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Strata meetings

strata meetings

When you invest in a strata property, it’s important that you are aware of the strata meetings that occur which dictate changes to the complex.

Getting involved in these meetings could possibly help increasing the value of your asset if not protect it.

Every owner of a strata property would like to see the value of their property increase, but the current strata by-laws of a strata complex may prevent owners from making certain changes to their properties.

It’s possible to change these by-laws, but it takes a bit of effort on the part of the owner through the owners corporation and strata meetings.

An owner or their proxy representative has a full right to attend all strata meetings. They can do so personally or they can do by way of a proxy; that is, they appoint someone else to go on their behalf.

A strata owner have got the full right to attend and provided they have paid all their levies, they have got a right to vote.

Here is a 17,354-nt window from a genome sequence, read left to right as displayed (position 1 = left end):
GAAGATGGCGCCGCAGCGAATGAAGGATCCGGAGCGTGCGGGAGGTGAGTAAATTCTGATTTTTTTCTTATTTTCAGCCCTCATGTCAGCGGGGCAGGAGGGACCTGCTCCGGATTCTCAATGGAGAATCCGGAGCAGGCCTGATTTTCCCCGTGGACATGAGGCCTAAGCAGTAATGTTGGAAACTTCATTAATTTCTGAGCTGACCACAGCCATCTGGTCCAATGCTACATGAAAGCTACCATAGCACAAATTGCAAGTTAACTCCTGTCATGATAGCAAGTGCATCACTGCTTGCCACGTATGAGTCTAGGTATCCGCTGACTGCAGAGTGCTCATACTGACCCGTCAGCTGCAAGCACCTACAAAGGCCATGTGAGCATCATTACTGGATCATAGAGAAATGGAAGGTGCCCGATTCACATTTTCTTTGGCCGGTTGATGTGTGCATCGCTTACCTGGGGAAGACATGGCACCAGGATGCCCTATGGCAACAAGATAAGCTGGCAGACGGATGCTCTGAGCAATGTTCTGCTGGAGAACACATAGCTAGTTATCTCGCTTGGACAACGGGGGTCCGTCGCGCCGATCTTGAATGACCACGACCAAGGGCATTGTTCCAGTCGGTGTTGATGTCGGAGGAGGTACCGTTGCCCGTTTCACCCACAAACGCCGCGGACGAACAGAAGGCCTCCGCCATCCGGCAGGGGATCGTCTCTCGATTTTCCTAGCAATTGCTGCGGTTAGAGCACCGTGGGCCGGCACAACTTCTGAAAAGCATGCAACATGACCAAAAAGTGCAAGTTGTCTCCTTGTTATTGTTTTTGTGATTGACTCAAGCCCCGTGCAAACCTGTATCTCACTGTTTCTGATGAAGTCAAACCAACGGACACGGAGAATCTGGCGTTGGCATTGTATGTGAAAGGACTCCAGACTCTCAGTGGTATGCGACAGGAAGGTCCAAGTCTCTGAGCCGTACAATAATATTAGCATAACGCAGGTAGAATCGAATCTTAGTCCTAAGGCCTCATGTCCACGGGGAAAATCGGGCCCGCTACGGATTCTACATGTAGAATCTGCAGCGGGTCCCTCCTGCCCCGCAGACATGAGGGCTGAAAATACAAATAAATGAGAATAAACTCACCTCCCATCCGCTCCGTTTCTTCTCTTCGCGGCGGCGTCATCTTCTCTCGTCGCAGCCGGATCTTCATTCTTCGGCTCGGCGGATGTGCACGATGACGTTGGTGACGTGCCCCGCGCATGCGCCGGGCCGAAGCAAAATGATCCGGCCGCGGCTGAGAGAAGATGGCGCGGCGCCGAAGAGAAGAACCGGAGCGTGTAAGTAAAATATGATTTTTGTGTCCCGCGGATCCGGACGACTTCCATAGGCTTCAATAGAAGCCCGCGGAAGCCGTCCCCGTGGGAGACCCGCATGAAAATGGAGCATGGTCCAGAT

As a strata property owner, you are also told by the owners corporation what to do but similar to a government, the owners corporation is simply a body that all of the lot owners are a part of.

The challenge for a first time strata property owner is to deal with being “told” what to do and what is being done for them, a process that they can become a part of so to they can start to gain some influence and traction.

Attending the owners corporation strata meetings for the first time can be intimidating with established members running the show. Don’t despair, rather partake in the meeting with relevant input where it can contribute to the betterment of the complex.

Remember, you need to be at the meeting in order to contribute to the owners corporation and by default to your property.

Be diligent not to miss these strata meetings and equally important do not burden the owners corporation with a deluge of emails/correspondence in lieu of attending the meeting. You will be considered a nuisance before you show up for your first attendance. Adopt a conducive and supportive approach.

Treat the other owners as members of your “business” family.